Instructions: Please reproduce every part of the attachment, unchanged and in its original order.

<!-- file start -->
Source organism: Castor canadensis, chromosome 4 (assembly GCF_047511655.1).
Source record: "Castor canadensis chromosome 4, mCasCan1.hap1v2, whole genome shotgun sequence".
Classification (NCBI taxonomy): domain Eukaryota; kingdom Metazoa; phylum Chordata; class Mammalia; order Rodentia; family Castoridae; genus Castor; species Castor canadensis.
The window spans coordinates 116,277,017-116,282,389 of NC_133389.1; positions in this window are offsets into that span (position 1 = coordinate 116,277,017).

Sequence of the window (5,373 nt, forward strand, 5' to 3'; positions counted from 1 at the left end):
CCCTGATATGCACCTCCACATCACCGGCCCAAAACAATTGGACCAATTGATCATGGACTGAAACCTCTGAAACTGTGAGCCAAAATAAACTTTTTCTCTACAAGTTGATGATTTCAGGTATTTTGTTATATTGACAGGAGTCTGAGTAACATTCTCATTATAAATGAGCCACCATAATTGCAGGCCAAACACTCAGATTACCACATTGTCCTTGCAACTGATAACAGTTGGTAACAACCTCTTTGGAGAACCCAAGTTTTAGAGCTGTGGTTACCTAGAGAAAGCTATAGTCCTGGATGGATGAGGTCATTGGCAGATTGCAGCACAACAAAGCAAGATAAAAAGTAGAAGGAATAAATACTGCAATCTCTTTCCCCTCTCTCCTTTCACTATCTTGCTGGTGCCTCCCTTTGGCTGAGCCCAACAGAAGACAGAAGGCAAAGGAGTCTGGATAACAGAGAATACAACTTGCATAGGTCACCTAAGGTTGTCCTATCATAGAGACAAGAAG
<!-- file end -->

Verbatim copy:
Source organism: Castor canadensis, chromosome 4 (assembly GCF_047511655.1).
Source record: "Castor canadensis chromosome 4, mCasCan1.hap1v2, whole genome shotgun sequence".
Classification (NCBI taxonomy): domain Eukaryota; kingdom Metazoa; phylum Chordata; class Mammalia; order Rodentia; family Castoridae; genus Castor; species Castor canadensis.
The window spans coordinates 116,277,017-116,282,389 of NC_133389.1; positions in this window are offsets into that span (position 1 = coordinate 116,277,017).

Sequence of the window (5,373 nt, forward strand, 5' to 3'; positions counted from 1 at the left end):
CCCTGATATGCACCTCCACATCACCGGCCCAAAACAATTGGACCAATTGATCATGGACTGAAACCTCTGAAACTGTGAGCCAAAATAAACTTTTTCTCTACAAGTTGATGATTTCAGGTATTTTGTTATATTGACAGGAGTCTGAGTAACATTCTCATTATAAATGAGCCACCATAATTGCAGGCCAAACACTCAGATTACCACATTGTCCTTGCAACTGATAACAGTTGGTAACAACCTCTTTGGAGAACCCAAGTTTTAGAGCTGTGGTTACCTAGAGAAAGCTATAGTCCTGGATGGATGAGGTCATTGGCAGATTGCAGCACAACAAAGCAAGATAAAAAGTAGAAGGAATAAATACTGCAATCTCTTTCCCCTCTCTCCTTTCACTATCTTGCTGGTGCCTCCCTTTGGCTGAGCCCAACAGAAGACAGAAGGCAAAGGAGTCTGGATAACAGAGAATACAACTTGCATAGGTCACCTAAGGTTGTCCTATCATAGAGACAAGAAG